The uprising of the global economic wave all over the world has compelled countries to adopt liberal approaches in their trade policies creating an amicable atmosphere for foreign traders to set up business in local markets. Because of change in trade policies many changes and legal concerns surfaced, especially in the intellectual property law front.Along with the quality, the way the product is presented among the consumers plays a major role in brand creation. The product needs to be recognized and is required to make a mark in the competitive market. Not just the logo/ brand name but the jingles, songs or stories which are related to the product can also create recognition of a product or a brand among its customers. Following the footsteps of the developed countries, many developing countries like India have made considerable changes to explore new avenues like the concept of unconventional marks.
What are Unconventional Marks?
Unconventional marks unlike the traditional trademarks are not restricted to a device, word or logo. They can be in the form of a sound, colour, shape, moving images or even smell. It’s a very new and innovative addition to the seasoned concept of traditional trademarks. TRIPS Agreement introduced the concept and since then all the countries are amending their IPR laws to include and adopt the concept of unconventional trademarks in their respective IPR regimes.
Some of the Unconventional Trademarks which have become known to us over a period are as follows:
In India, the trademark law is very closely related to commerce and has kept pace with changing times and globalization. The Indian Trade Marks Act does not explicitly state that all sounds can be trademarked but it has been established through recent case laws that trademark must be “capable of being represented graphically” besides being capable of being distinct. Therefore, a trademark may consist of a sound and be represented by a series of musical notes, with or without words. As this is a new concept, it has been made clear that no sound marks will qualify, prima facie, for acceptance without evidence of distinctiveness. If a sound has been able to establish its distinctiveness and the consumers recognize the brand through the sound like the start-up tunes of Nokia or Microsoft, then it qualifies for online trademark registration in India .Yahoo!’s yodel is being the first sound mark that was registered in India.
Any sign that can give a meaning or a message, which can be distinguished and be perceived by our senses can be trademarked. Colour can be perceived by our visual senses and it can be interpreted to give distinct meaning hence it is eligible to be registered as a trademark. A combination of colours can make the mark look distinct and recognizable. For example, the purple wrapper of Cadbury, has been in use since ages and it has developed secondary meaning. It is the feature from which people differentiate Cadbury from other chocolates. But it’s very difficult to prove distinctiveness with use of just one colour, hence usually it is easier to use multiple colours to get a colour mark registered.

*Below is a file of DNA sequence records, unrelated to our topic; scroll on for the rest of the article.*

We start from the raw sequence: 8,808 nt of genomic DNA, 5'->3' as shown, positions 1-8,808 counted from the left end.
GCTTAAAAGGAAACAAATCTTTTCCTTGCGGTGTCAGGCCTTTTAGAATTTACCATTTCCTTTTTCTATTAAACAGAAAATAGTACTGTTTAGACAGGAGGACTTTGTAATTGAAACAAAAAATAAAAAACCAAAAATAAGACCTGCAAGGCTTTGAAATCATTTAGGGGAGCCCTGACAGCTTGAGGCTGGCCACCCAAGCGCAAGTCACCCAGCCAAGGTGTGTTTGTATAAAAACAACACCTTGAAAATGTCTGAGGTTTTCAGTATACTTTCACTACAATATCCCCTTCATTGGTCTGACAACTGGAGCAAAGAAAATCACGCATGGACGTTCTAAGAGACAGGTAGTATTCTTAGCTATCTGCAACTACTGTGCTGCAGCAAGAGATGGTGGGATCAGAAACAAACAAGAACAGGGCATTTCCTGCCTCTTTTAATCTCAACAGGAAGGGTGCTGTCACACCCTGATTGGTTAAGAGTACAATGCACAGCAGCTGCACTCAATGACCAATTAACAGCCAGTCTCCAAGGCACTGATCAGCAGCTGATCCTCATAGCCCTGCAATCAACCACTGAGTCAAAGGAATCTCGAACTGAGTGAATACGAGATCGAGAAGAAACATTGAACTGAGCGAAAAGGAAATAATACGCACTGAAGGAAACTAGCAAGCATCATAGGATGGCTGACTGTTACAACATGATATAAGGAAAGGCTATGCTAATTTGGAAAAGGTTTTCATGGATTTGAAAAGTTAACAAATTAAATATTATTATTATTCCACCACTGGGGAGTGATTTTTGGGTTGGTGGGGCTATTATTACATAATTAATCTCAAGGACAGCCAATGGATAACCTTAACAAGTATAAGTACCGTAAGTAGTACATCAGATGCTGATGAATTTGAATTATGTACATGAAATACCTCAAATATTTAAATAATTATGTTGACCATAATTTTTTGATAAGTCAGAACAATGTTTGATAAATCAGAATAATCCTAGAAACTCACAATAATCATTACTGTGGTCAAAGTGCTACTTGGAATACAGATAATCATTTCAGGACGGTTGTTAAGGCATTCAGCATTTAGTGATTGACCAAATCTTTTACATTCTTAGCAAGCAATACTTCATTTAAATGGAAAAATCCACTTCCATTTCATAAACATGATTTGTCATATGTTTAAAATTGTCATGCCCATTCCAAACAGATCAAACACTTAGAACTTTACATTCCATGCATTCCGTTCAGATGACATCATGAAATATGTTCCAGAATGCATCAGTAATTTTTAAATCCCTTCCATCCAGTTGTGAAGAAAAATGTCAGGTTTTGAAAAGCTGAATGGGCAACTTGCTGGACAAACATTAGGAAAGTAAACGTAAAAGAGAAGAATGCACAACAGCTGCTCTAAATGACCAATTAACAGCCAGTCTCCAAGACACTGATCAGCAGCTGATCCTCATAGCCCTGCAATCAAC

SCENT/ OLFACTORY MARK
The smell/ scent marks on the other hand are the toughest to register as they cannot be directly represented graphically, one can state its proximity to a smell like the smell of baked bread or a fish, but exact description is almost impossible to convey in a written form. They also cannot be recorded like the sound marks making their representation extremely confusing and subjective. The best method to graphically represent the scent marks are through submitting its chemical formulae and composition along with its standard information required to reproduce the exact scent mark. The following are the points that determine its registrability of a scent mark:
(a) the applicant should be the only person marketing the goods concerned;
(b) the fragrance should not be an inherent attribute or natural characteristic of the goods, but a feature supplied by the applicant;
(c) the applicant should have emphasized and promoted the scent mark in advertising, and
(d) the applicant should be able to prove that customers dealers and distributors of its products, recognize the applicant as the source of these goods.
A motion mark is an animated moving logo/ hologram that is adopted to expediate the marketing reach and attract consumer attention.If the mark can be graphically represented and fulfils theeligibility criteria to be registered as trademark, then there is no issue in getting it registered. It can be presented by depicting a series of movements by arranging the images in a sequence creating an illusion of movement. As in a motion mark, the motion and the succession of images are pivotal.The Microsoft logo that flutters like a flag is an example of one such registered motion mark.
To summarize we can say that there is not much difference in the registrability requirements of conventional and non-conventional trademarks. The main concern is regarding their representation. Because of its unique features the unconventional marks are tough to be represented, hence there is a pressing need to come up with appropriate ways of representing new types of trademarks for their registration.New approaches and principles are required to be adopted to keep pace with the emergence of new types of signs and to ensure coherence with other fields of intellectual property protection like copyright and design.
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